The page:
User Datagram Protocol or UDP is an alternate communication protocol similar to Transmission Control Protocol or TCP. UDP is largely used for establishing internet connections among applications that can afford lower latency and loss of data. Both of these protocols run on the Internet Protocol and hence sometimes represented as UDP/IP and TCP/IP. In spite of the similarities, there are many important differences between the two protocols and we will discuss them in this article. Firstly, lets understand what is UDP and how it works?
Definition of User Datagram Protocol :
User Datagram Protocol is a transport layer protocol. Also, UDP is a part of Internet Protocol suite hence also mentioned as UDP/IP. This protocol is not reliable and connectionless which is why its in use where it is not necessary to establish a connection between application before the data transfer. Datagram in UDP is similar to the packet of information. It is different from TCP in the sense that this protocol neglects the error checking step while transferring data. This results in speedy data transfer without the repeated communication and delivery guarantee.
User Datagram Protocol is a transport layer protocol. UDP is a part of Internet Protocol suite hence also mentioned as UDP/IP. This protocol is unpredictable and connectionless which is why it is used where the need to establish a connection between application is not required before the data transfer. For example, DNS, IP telephone, DHCP, live broadcasts & online games etc.
How does User Datagram Protocol work?
The above picture shows a layman description of how UDP works. The UDP protocol works almost in a similar manner as TCP. However, it does not recognize the error-checking feature. UDP avoids latency by removing the repeated transmission and keeps the information flowing from sender to receiver without worrying about the data loss.
When an application uses UDP, data packets move continuously from the sender to the receiver without waiting for the acknowledgement from the receiver. In case of loss of data packets at the receiving end, the sender will not resend them. This allows UDP to communicate faster. The datagrams received while using UDP may not be in order or incomplete as they can travel across various paths from sender to receiver.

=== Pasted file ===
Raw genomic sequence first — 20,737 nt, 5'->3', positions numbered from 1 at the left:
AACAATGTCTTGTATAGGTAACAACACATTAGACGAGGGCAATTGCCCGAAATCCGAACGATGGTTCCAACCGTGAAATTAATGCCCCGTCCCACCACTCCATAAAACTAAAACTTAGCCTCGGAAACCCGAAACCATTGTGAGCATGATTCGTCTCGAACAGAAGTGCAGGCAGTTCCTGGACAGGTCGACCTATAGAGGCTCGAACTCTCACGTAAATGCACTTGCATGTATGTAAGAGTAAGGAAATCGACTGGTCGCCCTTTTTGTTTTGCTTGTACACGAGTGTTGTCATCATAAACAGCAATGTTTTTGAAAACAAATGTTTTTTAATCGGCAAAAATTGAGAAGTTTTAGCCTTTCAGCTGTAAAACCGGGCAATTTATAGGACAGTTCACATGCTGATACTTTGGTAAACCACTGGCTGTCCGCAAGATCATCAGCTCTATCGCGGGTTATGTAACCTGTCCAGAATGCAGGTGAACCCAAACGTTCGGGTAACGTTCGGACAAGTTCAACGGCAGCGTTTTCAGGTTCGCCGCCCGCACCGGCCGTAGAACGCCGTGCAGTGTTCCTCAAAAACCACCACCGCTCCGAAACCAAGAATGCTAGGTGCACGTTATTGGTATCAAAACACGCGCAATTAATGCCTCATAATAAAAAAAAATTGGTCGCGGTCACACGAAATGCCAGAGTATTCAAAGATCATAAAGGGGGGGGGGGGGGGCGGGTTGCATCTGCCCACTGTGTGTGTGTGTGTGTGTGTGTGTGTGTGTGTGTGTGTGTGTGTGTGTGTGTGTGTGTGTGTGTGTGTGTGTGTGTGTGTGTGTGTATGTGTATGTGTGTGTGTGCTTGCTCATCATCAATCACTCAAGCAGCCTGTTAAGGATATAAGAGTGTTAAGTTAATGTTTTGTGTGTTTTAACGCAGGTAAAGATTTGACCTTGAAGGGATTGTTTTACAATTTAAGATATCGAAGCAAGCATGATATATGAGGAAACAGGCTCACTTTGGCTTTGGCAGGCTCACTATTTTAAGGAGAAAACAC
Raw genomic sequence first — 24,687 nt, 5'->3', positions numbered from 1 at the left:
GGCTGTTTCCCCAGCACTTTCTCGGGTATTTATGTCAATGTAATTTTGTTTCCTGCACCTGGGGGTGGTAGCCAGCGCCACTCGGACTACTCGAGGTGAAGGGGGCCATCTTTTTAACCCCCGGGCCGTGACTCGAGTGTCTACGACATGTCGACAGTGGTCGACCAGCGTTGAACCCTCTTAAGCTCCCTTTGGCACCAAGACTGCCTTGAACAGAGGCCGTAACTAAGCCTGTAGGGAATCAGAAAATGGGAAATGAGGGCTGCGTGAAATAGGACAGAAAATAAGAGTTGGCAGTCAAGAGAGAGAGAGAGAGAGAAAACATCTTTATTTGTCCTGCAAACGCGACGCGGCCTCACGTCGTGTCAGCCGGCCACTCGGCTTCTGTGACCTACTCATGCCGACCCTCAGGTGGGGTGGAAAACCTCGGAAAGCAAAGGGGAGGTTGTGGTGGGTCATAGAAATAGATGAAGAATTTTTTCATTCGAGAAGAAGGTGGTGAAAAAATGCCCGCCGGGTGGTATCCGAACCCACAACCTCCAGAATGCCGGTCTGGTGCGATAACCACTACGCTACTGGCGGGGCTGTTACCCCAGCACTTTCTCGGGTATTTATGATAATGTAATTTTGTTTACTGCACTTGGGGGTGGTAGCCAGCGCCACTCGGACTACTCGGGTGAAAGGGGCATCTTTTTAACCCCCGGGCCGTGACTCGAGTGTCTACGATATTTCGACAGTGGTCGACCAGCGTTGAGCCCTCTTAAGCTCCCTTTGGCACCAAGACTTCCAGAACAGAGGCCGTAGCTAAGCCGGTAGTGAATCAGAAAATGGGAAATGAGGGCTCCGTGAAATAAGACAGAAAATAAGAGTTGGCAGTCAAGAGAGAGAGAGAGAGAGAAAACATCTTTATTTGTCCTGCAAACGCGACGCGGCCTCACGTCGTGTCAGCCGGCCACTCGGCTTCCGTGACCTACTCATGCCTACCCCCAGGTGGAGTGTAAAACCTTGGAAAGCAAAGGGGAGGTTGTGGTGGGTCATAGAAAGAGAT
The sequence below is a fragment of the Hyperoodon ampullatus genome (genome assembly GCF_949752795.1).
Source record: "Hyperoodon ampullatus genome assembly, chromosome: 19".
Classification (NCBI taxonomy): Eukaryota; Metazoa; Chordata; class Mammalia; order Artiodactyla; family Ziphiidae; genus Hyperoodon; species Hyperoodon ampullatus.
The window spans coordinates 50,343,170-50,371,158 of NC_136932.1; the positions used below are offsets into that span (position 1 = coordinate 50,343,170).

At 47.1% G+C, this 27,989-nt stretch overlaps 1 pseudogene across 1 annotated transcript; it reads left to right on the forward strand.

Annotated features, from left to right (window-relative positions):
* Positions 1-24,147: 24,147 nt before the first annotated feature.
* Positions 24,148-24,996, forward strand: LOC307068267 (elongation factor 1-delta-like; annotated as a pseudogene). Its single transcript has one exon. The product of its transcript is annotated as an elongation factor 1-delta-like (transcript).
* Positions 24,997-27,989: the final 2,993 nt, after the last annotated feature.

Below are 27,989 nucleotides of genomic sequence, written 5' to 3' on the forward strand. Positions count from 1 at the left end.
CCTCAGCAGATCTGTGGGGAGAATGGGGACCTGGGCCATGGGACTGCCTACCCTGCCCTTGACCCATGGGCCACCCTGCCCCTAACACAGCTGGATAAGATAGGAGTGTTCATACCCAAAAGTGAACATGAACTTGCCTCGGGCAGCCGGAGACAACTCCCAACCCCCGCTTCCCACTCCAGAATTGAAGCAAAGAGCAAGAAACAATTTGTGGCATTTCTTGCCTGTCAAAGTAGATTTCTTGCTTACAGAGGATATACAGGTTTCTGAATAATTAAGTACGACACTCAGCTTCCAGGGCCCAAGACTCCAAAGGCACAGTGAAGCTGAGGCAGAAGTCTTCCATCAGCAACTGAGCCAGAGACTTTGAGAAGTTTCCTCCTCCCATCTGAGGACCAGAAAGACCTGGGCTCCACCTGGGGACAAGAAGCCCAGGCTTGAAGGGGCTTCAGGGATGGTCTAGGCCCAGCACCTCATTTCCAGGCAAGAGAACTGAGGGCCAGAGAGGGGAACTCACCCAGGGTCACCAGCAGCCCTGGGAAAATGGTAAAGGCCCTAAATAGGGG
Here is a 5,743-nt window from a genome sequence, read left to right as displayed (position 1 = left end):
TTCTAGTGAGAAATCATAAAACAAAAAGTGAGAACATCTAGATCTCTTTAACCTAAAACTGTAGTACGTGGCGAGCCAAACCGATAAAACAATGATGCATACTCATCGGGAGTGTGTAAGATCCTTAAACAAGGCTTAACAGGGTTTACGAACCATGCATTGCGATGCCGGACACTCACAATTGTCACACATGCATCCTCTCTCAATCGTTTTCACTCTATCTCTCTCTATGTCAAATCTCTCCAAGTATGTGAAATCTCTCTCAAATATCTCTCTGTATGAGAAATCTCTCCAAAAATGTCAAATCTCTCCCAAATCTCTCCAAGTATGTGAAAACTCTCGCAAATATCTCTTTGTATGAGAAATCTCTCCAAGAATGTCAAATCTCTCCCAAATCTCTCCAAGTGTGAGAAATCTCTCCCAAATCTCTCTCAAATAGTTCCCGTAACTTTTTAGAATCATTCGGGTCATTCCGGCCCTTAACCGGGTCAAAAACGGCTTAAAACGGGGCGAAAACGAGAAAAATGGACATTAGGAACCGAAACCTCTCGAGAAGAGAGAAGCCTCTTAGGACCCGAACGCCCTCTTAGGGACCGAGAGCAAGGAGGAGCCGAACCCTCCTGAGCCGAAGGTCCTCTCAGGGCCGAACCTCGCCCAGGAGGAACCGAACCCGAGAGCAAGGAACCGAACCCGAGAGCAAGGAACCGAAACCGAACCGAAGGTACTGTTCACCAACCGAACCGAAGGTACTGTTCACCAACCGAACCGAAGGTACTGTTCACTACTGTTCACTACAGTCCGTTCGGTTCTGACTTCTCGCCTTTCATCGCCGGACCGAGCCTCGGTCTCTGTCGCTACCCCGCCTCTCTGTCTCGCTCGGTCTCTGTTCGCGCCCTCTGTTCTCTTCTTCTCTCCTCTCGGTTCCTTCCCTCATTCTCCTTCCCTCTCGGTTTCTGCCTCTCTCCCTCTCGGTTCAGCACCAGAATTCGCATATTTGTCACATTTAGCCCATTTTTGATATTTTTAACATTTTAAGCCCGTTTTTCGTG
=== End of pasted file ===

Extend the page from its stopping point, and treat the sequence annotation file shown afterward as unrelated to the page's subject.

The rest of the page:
UDP offers two features which not present in the IP layer. It assigns port numbers to identify distinct user requests as well as a checksum ability to validate that unbroken data has arrived.
UDP packet structure has two parts – a header and a data segment. Initial 8 Bytes is header containing all required header details and remaining segment contains data. Checksum calculation is optional in UDP, unlike TCP, because UDP depends on IP and ICMP for reporting an error.
Applications of UDP:
UDP is a model protocol for system applications where apparent latency is critical. For example, in games, voice calls or video telecommunications can afford to suffer some loss of data without affecting the quality adversely. In a few cases, forward-error correction methods enhance the audio & video quality despite the data loss.
UDP can also help in applications which require no-loss data transmission by designing the applications which can retransmit the lost data packets and reconstruct received packets into the original order. This technique helps in improving the data transfer speed of big files.
Datagram in UDP is similar to the packet of information. But, it is different from TCP in the sense that this protocol neglects the error checking step while transferring data. This results in speedy data transfer without the repeated communication and delivery guarantee.
In conclusion, TCP allows high-reliability data exchange whereas UDP helps in low-overhead communications. Highly time-sensitive network apps rely heavily on User Datagram Protocol or UDP as it decreases latency by not reordering data packets or retransmitting lost data.
Sonal Mishra is a management graduate from Pune. She comes from finance background and has found her true calling as a writer after gaining corporate experience for almost six years with companies like Capgemeni and HSBC. She has transformed her love for writing into a full time profession and currently works as a freelance content creator.